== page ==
So in answer to your question, you can use the on resistance to get a start, but you will need to consider the rise and fall times and the switching frequency when estimating your power losses. Then mount to a large heat sink, and then apply the thermal resistance calculation.

Good luck!

  • \$\begingroup\$ If you perform a simulation, you can see that, during switching, the maximum power occurs approximately with half the peak current and half the peak voltage, so for the 400A and 70V, peak power will be about 200*35 = 7000 watts. This would be equivalent to 70 watts continuous for a 1% duty cycle, so if your PWM is 10 kHz (100 uSec period), the total MOSFET switching time should be less than 500 nSec. My calculation is a worst case estimate, as the average power during switching is probably less than half the peak power. This power is in addition to the power dissipated during the ON time. \$\endgroup\$
    – PStechPaul
    Dec 9, 2022 at 21:52

You cannot do what you expected. The current does not shut off instantly. It must be quenched or decay slowly with the exponential turn-off time from T=L/R to 36% Vdd and major LC resonances from the gate and drain charges as the Ron rises to increase Q.

Qg Gate Charge Total (10 V) 75 nC
Qgd Gate Charge Gate-to-Drain 11 nC

This is equivalent at Vgs = 0 V, Vds = 50 V, ƒ = 1 MHz ;
Ciss Input capacitance . . . . . . . . . . 6100 ~ 7930 pF . (typ ~ max)
Coss Output capacitance . . . . . . . . 1160 ~ 1510 pF
Crss Reverse transfer capacitance . . 29 ~ 38 pF

The thermal issues limit 400V*60A with an infinite heat sink @ 25'C and a single 10us pulse. This raises the chip to the maximum temperature and fusing current limit. The cooling time depends on the mass of your "finite" heatsink. Given that they test this with a 1 shot or special heavy baseplates and Peltier-controlled temperatures at some low duty-cycle, you can understand this FET won't work for your application.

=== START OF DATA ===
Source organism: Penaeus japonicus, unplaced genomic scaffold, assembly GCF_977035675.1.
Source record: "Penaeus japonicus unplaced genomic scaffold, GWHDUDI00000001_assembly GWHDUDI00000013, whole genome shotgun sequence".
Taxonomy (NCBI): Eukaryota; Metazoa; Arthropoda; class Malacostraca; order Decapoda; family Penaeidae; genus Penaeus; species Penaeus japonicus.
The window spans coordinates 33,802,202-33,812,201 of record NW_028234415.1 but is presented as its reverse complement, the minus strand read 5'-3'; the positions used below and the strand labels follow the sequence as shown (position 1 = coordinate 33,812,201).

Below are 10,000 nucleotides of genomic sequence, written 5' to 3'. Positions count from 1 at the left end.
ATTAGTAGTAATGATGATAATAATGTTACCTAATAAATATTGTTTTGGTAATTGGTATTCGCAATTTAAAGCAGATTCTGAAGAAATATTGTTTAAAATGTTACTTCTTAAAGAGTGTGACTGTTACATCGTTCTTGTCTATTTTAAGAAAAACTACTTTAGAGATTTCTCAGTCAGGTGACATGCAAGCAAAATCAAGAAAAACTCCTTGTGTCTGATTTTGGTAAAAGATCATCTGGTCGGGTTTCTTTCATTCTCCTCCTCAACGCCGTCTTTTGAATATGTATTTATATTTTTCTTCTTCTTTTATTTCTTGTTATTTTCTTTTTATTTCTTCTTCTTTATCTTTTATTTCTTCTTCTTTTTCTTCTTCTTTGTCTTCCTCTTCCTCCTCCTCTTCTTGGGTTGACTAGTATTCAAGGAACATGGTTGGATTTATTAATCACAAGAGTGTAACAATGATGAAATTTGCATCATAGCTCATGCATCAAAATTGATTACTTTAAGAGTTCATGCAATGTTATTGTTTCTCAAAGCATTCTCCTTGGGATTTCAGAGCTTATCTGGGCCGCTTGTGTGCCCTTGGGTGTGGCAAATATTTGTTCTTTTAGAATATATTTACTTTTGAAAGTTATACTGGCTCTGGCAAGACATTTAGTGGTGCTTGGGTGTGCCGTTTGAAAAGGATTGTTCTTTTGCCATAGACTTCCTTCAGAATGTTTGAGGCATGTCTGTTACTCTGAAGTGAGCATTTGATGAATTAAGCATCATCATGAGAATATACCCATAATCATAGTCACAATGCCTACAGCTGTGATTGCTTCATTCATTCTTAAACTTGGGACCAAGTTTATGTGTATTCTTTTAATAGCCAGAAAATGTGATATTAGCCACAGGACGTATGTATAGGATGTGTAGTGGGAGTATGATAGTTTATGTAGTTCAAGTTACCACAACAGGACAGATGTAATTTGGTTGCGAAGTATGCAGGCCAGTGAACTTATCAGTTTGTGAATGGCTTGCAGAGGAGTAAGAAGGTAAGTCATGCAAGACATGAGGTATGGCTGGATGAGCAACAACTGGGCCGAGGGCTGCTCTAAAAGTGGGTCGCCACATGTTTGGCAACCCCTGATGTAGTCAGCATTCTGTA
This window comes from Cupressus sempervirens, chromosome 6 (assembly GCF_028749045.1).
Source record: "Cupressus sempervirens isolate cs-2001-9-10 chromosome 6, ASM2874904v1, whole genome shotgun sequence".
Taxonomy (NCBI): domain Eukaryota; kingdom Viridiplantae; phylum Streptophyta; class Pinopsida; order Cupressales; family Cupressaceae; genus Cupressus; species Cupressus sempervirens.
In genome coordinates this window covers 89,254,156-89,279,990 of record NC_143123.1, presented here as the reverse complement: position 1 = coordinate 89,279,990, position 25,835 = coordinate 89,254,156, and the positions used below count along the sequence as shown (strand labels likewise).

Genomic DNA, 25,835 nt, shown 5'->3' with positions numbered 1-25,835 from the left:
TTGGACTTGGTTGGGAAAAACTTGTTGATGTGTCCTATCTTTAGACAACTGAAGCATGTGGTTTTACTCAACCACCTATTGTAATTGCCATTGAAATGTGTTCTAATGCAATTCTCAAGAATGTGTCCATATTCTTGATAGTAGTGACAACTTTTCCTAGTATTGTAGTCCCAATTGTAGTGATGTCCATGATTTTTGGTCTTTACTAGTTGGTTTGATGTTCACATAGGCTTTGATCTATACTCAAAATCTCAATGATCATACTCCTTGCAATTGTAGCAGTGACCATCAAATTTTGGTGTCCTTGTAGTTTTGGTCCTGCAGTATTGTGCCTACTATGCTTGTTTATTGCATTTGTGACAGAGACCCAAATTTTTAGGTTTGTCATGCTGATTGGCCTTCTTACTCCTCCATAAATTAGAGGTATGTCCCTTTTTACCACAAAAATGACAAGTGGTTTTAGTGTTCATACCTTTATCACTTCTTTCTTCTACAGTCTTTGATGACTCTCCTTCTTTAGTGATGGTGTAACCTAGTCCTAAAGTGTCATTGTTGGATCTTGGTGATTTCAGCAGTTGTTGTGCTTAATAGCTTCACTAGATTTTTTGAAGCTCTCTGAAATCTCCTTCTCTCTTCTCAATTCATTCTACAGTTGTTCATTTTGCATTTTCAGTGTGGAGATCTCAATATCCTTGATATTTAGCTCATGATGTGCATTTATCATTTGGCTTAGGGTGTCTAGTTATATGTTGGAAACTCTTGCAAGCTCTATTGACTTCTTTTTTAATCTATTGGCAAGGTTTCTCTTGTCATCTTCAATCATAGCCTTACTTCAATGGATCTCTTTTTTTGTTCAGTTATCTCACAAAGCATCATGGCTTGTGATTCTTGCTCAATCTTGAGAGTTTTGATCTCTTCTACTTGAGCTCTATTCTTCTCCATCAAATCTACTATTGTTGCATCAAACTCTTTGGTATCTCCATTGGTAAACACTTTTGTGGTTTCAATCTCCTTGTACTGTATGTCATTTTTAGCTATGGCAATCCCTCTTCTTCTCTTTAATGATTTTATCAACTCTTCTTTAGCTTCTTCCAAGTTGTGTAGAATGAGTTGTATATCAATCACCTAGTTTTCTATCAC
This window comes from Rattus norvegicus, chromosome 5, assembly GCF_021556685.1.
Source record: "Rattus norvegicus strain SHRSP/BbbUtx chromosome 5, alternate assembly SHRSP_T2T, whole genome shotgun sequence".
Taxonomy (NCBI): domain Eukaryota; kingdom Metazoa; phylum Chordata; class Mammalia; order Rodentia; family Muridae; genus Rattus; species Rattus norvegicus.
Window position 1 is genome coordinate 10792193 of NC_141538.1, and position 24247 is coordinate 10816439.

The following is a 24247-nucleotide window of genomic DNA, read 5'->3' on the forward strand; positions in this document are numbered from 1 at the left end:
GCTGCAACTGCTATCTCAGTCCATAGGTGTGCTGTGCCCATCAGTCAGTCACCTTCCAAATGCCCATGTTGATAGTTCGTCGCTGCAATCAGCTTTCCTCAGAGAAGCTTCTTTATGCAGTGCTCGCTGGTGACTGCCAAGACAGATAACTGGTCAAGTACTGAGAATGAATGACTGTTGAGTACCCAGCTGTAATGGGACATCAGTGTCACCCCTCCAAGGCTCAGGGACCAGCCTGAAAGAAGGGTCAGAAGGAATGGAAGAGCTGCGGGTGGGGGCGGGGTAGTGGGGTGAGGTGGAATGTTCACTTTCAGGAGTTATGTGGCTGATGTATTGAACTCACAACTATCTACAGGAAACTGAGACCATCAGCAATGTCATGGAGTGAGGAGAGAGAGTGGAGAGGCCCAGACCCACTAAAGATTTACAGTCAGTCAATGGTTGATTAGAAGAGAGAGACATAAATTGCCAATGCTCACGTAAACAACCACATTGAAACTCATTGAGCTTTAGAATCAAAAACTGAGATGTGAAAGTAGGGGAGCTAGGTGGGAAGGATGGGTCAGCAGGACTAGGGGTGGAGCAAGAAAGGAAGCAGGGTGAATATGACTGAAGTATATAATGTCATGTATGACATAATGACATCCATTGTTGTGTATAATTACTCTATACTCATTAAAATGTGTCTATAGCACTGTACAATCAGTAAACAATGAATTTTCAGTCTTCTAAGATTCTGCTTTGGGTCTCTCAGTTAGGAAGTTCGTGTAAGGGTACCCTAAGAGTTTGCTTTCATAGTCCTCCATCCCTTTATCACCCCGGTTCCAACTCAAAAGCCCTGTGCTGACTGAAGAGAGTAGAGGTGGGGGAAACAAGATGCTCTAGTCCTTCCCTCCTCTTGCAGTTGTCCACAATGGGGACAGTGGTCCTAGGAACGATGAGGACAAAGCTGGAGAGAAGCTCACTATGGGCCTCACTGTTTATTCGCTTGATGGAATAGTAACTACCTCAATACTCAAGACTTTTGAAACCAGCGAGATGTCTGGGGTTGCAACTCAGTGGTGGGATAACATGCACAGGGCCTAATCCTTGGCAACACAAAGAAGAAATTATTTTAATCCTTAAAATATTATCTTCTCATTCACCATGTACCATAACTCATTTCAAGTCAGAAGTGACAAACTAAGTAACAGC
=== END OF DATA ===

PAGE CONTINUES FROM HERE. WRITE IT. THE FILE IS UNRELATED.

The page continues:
You must consider the mass of the chip only for a single 10 us thermal time constant of the junction. but you must consider the hundreds of ms or many seconds for your fan-free heatsink to get a thermal decay time constant. (Use Thermodynamic theory)

This chip is similar to a 1x1 cm FPGA which has a similar array pad design and you can expect a thermal resistance, Rca on the order of 10 to 30 °C/W or 20 to 60 times your junction to case Rjc.

The total temp rise is average power (Pavg) * Rcase-ambient (Rca)* duty cycle * (Rjc + Rca) = Trise above ambient.

This can be 150 to 200 °C or more for a few solder liquidus seconds during reflow soldering but no more. Ramp rate is also critical. But a good design will only be 85 °C for high reliability to prevent thermal runaway.

You need some FET massive that can be clamped to a large insulated heatsink! Or change the design to a saturated hockey puck-sized BJT or brick-IGBT instead of 70V across the switch.

When they specify the case is limited 300W @ 25°C as the maximum case power, that's with an infinite heatsink ( or maybe a water-cooled Alum-clad substrate) So you can kiss your duty factor goodbye to;

d.f = 300W / (Tc= 85°C-Tamb=?) * (Rjc+Rca) / Ppk

e.g. 300W / 40°C (= 85-35ambient) * 20°C/W (= 150) / 28000W x100% = 0.5% duty factor.


Look up Mitsubishi 6th generation IGBTs (brick) .

Look up Arrhenius Effect. MTBF reduces 50% for approx. every 10°C rise in the junction above room temp.

Write better (realistic) design specs.